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Archive for the ‘Holidays’ Category

From melissadesa.wordpress.com

With none of my household being Christian, Christmas is an odd holiday to celebrate.  But as my daughter so aptly observed, “I like getting presents!”  Yes, tis the season!  Commerce has packaged December as the month of buying, whether you be Christian, Jewish, or African-American, or none of these.  Who wants to be left out of the present-getting?  (A lot of people, but…)  I most likely would not celebrate Christmas at all, if it were not for my daughter’s desire to eat sugar, get presents, and do fun creative stuff while cooped up in the house.  As a mystic reveler, it is my challenge to turn Christmas on its head.

Goodbye, Baby Jesus.  Hello, 2-dimensional Christmas.

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“There are a good many fools who call me a friend, and also a good many friends who call me a fool.”
—G. K. Chesterton

Among the scattering of winter holidays, both sacred and secular, there is nothing quite like the medieval Feast of Fools, an event once loathed by both Catholic and Protestant alike for its biting satire, ridiculous excesses and heathen trappings. This popular feast for centuries involved the occupation of a cathedral by peasants, boy bishops and livestock under the direction of a Lord of Misrule or Abbott of Unreason, usually on or about the Feast of the Circumcision (January 6). Celebrants wore costumes, cross-dressed or sported mock-clerical garb. Other features of this unusual celebration included the burning of old shoes instead of incense, gambling on the cathedral steps, and incredible inebriation. Much of the appeal of the farcical feast comes from its social and clerical inversions which ostensibly date back to the Roman Saturnalia, a week-long pageant during which slaves, at least ceremonially, ruled over their masters and everyone took a holiday. This pastime was so popular that even crazy Caligula Caesar was unable to mitigate the festivities.

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You can start your search finding more of pics like this here.

And then “friend” us on facebook here.

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Peacock Angel camp, Flipside 2006, TX*

I was a senior in high school when I first heard of the Pleasure Dome. I had just been kicked out of J.R.O.T.C. for a series of subversive pranks, and an agreement was reached with the Drama Department that I could finish out the year there and receive full credit. My drama teacher was a Rosicrucian who was having a fling with my best friend at the time, who was a sociopath. She gave me Samuel Taylor Coleridge’s “Kubla Khan” to read for a UIL competition. “I think this fits you,” she told me. I went on to give a listless reading but the poem haunted me afterward.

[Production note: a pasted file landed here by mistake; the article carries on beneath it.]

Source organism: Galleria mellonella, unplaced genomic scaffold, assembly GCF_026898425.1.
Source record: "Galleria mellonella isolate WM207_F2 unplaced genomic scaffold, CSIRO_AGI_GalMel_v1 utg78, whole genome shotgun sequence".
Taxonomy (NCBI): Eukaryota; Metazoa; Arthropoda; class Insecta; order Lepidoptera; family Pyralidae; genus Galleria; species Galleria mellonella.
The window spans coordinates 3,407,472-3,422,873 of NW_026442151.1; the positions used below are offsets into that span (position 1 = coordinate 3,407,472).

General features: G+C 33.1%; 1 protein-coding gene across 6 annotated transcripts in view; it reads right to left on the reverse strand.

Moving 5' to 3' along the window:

In the early ‘90s, I read an interview with physicist Nick Herbert in Mondo 2000 in which he suggested diverting a portion of U.S. military spending to fund a series of pleasure domes. It seemed like an inspired idea. I returned to Coleridge’s poem, finding fresh inspiration, and began to do some research, learning that the dome had actually been a large yurt, Xanadu’s Summer Palace of Kubla Khan, grandson of Genghis.

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That’s right, kiddies. It’s Harvest Moon time. And, with that brings the beginning of the Resting Tide and the downward swing of the year. Hooray!

From the New Old Hymnal of Holiday Happiness:

FALL EQUINOX: “The Birth of the Moon” (On/around September 21st)
By nightfall we will once again celebrate a birth, the birth of the Moon (ALL: Hooray!) The Sun has finally made peace with its transition and has yielded to the power of its relative. From now until the Spring Equinox the Moon will begin to regain its influence over our days and nights. Similar to the Spring Eq., the Fall Equinox is a time to celebrate equality and re-establish our connection to the seasons.

Enjoy!

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What does it mean to be a patriotic American in this day and age?  If we shop at Wal-Mart, we may be under the impression it means buying red, white, and blue plastic crap—extruded petroleum from China, of course.  Newspapers suggest that being patriotic means supporting the wars du jour, rooting for the home team and providing support for “our boys over there” by forking over streams of taxed money while our infrastructure at home crumbles beneath our feet.  For many of us, the Decline of the American Empire has removed any meaning of these words.

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As we ponder the history and meaning of our New Old Traditions, Memorial Day is upon us. Barbecues and clearance sales! Car races and a day off from school! Apparently these things that most Americans associate with Memorial Day are the reasons that prompted Congress to pass a bill in 2000 that declared 3pm on Memorial Day as an official “National Moment of Remembrance,” suggesting you take a moment from your picnicking with friends and family to be silent or ring a bell to commemorate and pay tribute to fallen soldiers.

Taking time to think about soldiers and war can certainly complicate an otherwise relaxing weekend. Thinking about soldiers means thinking about the army, and that means thinking about war, its politics, the politics of who ends up becoming a soldier, what they fought for, and who they killed before they were killed themselves. Any ceremony or speech made on behalf of fallen soldiers will inevitably touch upon some of these issues. But the issues do not obscure the simple fact of their deaths.

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